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Sept. 26 |The Structure of Human Social Networks Promotes Altruistic Behaviors

  • 509 Knox Hall 606 West 122nd Street New York, NY, 10027 United States (map)
david melamed.jpg

WHEN: Wednesday, September 26, 2018, 12:00 - 2:00 p.m.
WHERE: Knox Hall 509, 606 W 122nd Street

 Understanding the evolution of prosocial behaviors – cooperation and unilateral flows of resources – remains an important interdisciplinary scientific problem. On the one hand, prosocial behaviors are an evolutionary paradox since they entail decreasing one’s own fitness to benefit another. On the other, understanding the mechanisms that promote prosocial behaviors enable their prediction, making this a key scientific problem as well. Some of the key mechanisms that have been identified to promote prosocial behavior are inherently network or relational phenomena. Direct reciprocity arises in dyads, and both generalized and indirect reciprocity arise in broader network structures. However, these processes are typically studied in isolation, and the role of broader network topology is not understood. Here, we use an agent-based model to investigate how social networks shape altruistic acts. The behavior of the agents is driven by results from a web-based experiment, and the networks that define their relations are derived from generative models of the ten largest friendship networks in the National Longitudinal Study of Adolescent to Adult Health. We find that properties of real-world networks are indeed related to rates of altruism. In particular, homophily and transitivity increase types of reciprocity, which, in turn, increase altruism. That is, we demonstrate that the formal properties of human social relations promote altruism.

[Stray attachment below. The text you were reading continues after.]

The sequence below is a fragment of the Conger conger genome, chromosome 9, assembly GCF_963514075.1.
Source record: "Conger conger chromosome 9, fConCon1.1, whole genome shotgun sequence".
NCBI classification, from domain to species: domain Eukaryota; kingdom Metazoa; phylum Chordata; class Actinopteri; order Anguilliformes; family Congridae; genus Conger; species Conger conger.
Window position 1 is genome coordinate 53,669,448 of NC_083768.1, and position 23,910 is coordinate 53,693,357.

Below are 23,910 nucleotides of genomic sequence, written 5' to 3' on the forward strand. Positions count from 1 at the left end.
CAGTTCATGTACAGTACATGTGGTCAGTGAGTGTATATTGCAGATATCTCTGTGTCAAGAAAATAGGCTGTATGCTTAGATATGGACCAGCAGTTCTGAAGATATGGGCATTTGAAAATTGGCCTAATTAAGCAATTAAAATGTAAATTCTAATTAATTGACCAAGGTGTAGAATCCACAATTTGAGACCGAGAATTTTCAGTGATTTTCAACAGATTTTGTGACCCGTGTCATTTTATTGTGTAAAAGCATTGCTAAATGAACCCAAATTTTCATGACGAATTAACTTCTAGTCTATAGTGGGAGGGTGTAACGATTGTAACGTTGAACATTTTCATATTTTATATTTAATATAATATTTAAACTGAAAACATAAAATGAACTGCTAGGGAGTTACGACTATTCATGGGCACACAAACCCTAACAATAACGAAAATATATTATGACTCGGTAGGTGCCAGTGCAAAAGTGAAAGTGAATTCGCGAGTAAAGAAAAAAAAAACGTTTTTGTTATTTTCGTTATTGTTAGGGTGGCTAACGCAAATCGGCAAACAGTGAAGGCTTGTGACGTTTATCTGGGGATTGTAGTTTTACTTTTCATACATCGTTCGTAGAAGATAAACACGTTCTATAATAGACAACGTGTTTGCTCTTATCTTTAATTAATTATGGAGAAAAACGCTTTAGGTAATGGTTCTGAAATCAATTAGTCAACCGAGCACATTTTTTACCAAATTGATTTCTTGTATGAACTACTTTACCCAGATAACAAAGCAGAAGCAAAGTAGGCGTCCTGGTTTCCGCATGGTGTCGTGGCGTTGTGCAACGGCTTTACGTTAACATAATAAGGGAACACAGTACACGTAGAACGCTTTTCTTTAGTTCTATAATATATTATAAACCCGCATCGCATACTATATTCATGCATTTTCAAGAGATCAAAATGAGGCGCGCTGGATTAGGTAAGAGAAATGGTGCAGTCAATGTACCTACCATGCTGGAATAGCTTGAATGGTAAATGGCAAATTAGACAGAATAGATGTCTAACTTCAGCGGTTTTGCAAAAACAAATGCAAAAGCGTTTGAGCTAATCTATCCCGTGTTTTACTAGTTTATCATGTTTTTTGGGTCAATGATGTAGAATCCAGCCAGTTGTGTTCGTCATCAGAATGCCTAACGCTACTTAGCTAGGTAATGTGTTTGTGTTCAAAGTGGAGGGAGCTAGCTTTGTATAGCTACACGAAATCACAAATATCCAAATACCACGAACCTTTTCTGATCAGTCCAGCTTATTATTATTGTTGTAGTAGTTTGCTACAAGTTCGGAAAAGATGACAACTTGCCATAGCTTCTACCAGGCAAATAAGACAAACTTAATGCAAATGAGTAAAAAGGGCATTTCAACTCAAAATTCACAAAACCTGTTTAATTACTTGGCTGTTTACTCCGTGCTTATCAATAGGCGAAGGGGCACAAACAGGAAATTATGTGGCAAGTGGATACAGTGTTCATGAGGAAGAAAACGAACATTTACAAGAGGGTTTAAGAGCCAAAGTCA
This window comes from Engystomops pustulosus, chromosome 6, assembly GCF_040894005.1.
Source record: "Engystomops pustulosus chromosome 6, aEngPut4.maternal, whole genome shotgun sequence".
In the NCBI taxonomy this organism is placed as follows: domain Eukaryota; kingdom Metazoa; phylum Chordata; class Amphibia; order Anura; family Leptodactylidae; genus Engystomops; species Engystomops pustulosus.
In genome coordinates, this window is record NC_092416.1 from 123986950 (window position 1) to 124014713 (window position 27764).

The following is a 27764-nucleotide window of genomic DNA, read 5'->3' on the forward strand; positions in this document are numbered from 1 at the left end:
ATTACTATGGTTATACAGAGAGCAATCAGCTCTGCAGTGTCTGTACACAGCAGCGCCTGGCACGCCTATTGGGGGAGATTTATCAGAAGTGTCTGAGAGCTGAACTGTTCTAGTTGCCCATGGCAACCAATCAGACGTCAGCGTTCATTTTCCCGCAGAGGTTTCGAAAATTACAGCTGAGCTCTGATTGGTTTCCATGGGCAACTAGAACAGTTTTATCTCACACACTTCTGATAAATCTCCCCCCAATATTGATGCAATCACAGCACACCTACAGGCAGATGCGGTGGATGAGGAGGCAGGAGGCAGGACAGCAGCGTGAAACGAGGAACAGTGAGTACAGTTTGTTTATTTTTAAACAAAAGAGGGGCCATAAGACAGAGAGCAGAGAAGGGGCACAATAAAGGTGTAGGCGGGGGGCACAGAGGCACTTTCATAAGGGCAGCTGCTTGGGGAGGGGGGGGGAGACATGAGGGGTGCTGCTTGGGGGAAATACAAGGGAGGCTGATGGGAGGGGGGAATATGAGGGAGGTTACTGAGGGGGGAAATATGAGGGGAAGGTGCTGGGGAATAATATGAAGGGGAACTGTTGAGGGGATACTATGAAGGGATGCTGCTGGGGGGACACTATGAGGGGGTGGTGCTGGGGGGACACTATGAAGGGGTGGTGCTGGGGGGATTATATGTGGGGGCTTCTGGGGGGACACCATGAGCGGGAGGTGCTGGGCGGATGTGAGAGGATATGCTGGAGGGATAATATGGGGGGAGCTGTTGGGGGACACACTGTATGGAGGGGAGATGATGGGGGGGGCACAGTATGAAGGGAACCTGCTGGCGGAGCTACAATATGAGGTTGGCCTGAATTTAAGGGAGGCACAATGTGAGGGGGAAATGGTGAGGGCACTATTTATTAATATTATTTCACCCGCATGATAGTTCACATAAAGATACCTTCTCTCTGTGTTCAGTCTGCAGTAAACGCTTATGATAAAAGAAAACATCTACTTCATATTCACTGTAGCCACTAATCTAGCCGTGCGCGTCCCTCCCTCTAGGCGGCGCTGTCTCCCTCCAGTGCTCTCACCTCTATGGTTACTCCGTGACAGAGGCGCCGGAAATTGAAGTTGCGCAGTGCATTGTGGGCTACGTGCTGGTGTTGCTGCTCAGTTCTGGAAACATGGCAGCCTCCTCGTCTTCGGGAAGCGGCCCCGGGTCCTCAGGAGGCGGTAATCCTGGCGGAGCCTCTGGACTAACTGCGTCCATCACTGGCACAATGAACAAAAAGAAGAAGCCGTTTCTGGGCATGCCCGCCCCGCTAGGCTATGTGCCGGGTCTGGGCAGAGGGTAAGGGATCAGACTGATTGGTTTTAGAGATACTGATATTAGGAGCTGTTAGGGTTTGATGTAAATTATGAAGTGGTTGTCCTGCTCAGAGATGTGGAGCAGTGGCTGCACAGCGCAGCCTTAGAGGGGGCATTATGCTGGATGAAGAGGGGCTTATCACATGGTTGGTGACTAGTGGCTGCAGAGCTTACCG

David Melamed is an Associate Professor of Sociology and is affiliated with Translational Data Analytics, the Criminal Justice Research Center, and the Mershon Center.  He has published on “The Roots of Reciprocity” in the American Sociological Review and on “Status, Faction Sizes and Social Influence” in the American Journal of Sociology.  Upon receiving his PhD in Sociology from the University of Arizona in 2012 he taught at the University of South Carolina from 2012 to 2015.  His research interests are in Social Networks, Group Processes, Computational Modeling, Stratification, and Theory.

Please join us.  All are welcome!

(Lunch and light refreshments will be served.)

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The Networks and Time seminar is part of the Paul F. Lazarsfeld Lecture Series sponsored by INCITE (Interdisciplinary Center for Innovative Theory and Empirics).

Knox Hall is located at the intersection of West 122nd Street and Broadway (606 West 122nd Street, New York, NY 10027).

For inquiries about Networks and Time, please contact Mark Hoffman ( or Eugene Grey (